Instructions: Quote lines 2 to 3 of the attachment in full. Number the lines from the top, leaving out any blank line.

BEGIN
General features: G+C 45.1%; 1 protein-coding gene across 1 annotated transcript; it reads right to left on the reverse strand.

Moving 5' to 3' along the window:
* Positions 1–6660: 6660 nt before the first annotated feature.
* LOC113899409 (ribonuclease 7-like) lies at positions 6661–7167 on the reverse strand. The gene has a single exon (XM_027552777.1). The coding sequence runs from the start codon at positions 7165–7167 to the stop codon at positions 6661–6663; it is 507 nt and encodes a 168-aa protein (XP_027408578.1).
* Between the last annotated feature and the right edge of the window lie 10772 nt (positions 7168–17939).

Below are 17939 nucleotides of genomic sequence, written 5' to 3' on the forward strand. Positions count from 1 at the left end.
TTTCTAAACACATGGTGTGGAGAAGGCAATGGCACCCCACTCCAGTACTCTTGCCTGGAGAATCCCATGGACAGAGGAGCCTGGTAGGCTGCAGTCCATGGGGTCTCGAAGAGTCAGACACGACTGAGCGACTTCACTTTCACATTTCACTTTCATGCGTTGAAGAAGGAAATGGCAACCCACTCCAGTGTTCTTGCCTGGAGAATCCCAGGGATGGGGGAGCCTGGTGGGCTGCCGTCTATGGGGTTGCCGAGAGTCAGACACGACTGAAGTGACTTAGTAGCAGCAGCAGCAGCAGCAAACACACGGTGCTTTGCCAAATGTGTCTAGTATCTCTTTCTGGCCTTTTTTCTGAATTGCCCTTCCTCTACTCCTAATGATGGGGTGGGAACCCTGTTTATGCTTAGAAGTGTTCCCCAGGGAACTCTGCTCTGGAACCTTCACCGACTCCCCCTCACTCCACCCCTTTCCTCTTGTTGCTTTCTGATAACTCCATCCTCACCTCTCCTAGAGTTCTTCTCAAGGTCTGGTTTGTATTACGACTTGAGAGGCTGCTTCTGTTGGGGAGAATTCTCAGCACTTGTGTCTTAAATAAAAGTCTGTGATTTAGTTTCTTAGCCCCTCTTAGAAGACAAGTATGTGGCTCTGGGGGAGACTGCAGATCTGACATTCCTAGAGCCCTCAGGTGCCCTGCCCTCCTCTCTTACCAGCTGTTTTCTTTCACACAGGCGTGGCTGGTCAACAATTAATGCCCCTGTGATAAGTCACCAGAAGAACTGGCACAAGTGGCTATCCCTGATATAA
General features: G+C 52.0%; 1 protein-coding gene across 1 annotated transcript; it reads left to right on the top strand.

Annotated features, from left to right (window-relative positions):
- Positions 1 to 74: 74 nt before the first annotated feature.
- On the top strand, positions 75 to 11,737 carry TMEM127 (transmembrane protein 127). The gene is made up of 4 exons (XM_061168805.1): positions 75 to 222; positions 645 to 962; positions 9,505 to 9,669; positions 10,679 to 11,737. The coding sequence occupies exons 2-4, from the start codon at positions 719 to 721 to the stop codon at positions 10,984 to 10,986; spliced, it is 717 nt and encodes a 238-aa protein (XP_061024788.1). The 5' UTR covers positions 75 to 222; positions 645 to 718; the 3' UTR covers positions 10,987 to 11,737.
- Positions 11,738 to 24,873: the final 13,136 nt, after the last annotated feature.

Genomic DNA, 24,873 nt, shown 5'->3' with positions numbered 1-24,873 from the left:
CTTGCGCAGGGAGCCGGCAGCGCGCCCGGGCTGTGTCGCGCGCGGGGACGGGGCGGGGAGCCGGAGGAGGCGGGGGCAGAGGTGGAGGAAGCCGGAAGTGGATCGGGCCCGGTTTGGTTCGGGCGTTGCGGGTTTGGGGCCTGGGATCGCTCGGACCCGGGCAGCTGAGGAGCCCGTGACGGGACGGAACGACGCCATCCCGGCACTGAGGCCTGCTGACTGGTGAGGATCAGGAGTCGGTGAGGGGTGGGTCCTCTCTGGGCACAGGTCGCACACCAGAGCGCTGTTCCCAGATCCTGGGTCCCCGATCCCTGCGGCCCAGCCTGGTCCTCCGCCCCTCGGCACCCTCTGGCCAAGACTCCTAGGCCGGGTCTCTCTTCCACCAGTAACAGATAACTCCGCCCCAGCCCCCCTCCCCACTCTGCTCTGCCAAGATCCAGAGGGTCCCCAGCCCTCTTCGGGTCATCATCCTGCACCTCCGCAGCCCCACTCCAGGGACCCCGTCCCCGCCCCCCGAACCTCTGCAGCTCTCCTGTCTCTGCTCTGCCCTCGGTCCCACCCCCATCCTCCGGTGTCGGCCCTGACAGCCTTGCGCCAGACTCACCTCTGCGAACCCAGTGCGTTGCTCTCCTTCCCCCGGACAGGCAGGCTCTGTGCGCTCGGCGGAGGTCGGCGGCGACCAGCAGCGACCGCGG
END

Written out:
Moving 5' to 3' along the window:
* Positions 1–6660: 6660 nt before the first annotated feature.